IOWA CITY, Iowa (AP) — A Democratic congressional candidate in Iowa who trailed by six votes after a recount said Wednesday she will forgo further legal challenges in the state and instead appeal directly to the U.S. House for review.
Rita Hart's campaign had until Wednesday afternoon to contest the election under Iowa law following Monday's certification of results in which Republican Mariannette Miller-Meeks was declared the winner of the closest House race in decades.
An election contest in Iowa would have triggered the formation of a five-judge panel that would have been required to rule on who won the race by Tuesday, Dec. 8.
Hart's campaign said that quick timeline would not allow enough time to review the ballots, including thousands of unexamined undervotes and overvotes and others that were not counted for a variety of reasons.
Instead, the campaign said that Hart would file an election contest with the U.S. House under the Federal Contested Elections Act in the coming weeks.
Governor Kim Reynolds released the following statement on the stituation:
“Mariannette Miller Meeks was elected by Iowa’s 2nd Congressional District, and I was proud to certify that result as part of a bipartisan panel. If Rita Hart believes those results are wrong, then she had the opportunity to bring her case in an Iowa court. By heading straight to a Democratic-controlled Congress, Hart is attempting to undermine the voice of Iowans."
Hart's filing, due within 30 days after Monday's certification, will trigger a proceeding in front of the House Committee on Administration that would allow Hart to offer testimony and evidence.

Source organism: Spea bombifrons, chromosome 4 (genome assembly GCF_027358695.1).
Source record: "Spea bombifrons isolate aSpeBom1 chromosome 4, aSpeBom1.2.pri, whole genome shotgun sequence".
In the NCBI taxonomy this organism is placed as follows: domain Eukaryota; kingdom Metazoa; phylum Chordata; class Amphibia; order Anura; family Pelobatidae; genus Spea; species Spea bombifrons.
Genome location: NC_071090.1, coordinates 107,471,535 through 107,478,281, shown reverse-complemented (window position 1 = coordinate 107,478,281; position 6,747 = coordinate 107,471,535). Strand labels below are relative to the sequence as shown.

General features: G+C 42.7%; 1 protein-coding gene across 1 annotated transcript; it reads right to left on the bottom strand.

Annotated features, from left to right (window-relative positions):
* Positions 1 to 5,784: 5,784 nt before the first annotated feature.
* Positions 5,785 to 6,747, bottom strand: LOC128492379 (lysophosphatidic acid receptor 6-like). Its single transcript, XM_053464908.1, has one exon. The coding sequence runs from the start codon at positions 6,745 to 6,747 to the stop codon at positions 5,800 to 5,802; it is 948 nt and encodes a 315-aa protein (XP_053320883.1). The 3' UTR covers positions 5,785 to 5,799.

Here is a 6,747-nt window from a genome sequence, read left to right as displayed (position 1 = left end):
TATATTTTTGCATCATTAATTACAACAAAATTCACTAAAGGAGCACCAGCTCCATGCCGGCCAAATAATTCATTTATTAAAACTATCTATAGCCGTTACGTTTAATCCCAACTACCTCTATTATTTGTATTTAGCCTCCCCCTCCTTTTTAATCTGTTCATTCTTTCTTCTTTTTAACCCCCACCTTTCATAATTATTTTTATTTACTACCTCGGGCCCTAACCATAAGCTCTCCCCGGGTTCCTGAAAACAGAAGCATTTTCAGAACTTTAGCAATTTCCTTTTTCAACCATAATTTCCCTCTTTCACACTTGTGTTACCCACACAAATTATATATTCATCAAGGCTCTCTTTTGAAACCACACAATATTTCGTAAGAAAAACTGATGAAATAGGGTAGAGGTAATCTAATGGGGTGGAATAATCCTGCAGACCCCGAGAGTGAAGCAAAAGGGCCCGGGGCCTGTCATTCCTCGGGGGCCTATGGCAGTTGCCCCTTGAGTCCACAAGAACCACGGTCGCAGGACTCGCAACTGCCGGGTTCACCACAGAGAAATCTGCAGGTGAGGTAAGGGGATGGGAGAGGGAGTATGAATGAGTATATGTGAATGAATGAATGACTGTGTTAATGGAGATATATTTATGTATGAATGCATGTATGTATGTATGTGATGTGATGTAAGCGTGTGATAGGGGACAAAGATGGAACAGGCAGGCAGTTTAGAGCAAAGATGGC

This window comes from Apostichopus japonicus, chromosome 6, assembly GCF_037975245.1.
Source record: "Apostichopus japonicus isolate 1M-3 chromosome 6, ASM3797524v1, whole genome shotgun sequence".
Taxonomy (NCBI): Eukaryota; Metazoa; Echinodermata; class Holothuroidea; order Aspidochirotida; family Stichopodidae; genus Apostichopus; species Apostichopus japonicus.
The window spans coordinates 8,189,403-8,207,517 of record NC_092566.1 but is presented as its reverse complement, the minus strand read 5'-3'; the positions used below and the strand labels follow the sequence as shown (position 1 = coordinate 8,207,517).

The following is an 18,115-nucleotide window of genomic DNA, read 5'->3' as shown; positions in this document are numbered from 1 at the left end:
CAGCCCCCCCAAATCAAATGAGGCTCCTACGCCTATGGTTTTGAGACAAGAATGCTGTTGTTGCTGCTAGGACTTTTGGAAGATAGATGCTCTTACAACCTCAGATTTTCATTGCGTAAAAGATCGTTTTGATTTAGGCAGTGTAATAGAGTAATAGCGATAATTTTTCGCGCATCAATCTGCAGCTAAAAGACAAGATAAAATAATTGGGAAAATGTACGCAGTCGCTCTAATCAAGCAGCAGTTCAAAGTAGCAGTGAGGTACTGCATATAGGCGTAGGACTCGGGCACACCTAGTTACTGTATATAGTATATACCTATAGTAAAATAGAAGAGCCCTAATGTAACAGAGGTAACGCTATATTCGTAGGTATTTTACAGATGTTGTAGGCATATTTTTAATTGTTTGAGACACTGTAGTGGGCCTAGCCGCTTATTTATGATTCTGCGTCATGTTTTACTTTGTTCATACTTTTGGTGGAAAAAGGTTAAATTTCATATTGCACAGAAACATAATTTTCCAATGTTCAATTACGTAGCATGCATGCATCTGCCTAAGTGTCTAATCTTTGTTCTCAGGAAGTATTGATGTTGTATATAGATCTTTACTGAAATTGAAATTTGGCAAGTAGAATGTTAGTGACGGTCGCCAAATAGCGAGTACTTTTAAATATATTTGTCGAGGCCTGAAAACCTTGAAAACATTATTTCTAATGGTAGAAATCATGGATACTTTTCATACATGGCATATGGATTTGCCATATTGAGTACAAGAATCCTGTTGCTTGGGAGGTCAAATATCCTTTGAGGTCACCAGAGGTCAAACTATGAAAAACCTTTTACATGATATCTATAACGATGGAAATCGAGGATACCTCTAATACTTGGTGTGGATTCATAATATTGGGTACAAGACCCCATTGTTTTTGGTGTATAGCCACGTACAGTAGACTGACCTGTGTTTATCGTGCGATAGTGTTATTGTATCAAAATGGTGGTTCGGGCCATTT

The Democratic-controlled House could also direct the committee to conduct its own investigation and recount, a process that in the past has included reviewing election records and examining disputed ballots.
Ultimately, the committee would file a report to the full House with its findings on who won the most votes and recommending who should fill the seat representing southeast Iowa. The House could act on a simple majority vote.
It wasn't immediately clear whether the process would prevent Miller-Meeks from being sworn in on Jan. 3 to represent the district, which includes Davenport, Iowa City and much of southeastern Iowa.
Iowa Secretary of State Paul Pate released the following statement regarding the Second Congressional District race:
“A bipartisan and transparent recount process in all 24 counties of the Second Congressional District confirmed Iowans elected Mariannette Miller-Meeks. Under Iowa law the deadline to contest the election is today. Iowans made their voices heard in record numbers, and in the event of a contested election they deserve to have the contest process decided by Iowa judges. The will of Iowa voters should not be overturned by partisan Washington, D.C. politicians.”
Hart requested a recount in all 24 counties in the district after trailing by 47 votes, following the discovery of tabulation errors that twice flipped the lead back and forth between the two candidates.
The recount cut the deficit to six votes. Hart's campaign noted that elections officials did not review all ballots that the machines considered overvotes or undervotes to determine voter intent, and were barred from considering others that were not counted during the initial canvass.
“While that recount considered more votes, limitations in Iowa law mean there are more legally cast votes left to be counted,” Hart campaign manager Zach Meunier said. “With a margin this small, it is critical that we take this next step to ensure Iowans’ ballots that were legally cast are counted.”
The campaign said that some of the uncounted ballots came from active-duty military members overseas.
Miller-Meeks campaign lawyer Alan Ostergren criticized Hart for bypassing the Iowa legal system in favor of a process that will be overseen by House Democrats, arguing that a state contest would have confirmed the outcome.
“Rita Hart has chosen a political process controlled by Nancy Pelosi over a legal process controlled by Iowa judges. All Iowans should be outraged by this decision,” he said.
The race is the closest House contest since one in Indiana in 1984. In that case, the Democratic-controlled House voted to seat the Democratic incumbent Frank McCloskey after its recount determined he won by four votes, nullifying the state's certification of his Republican challenger as the winner.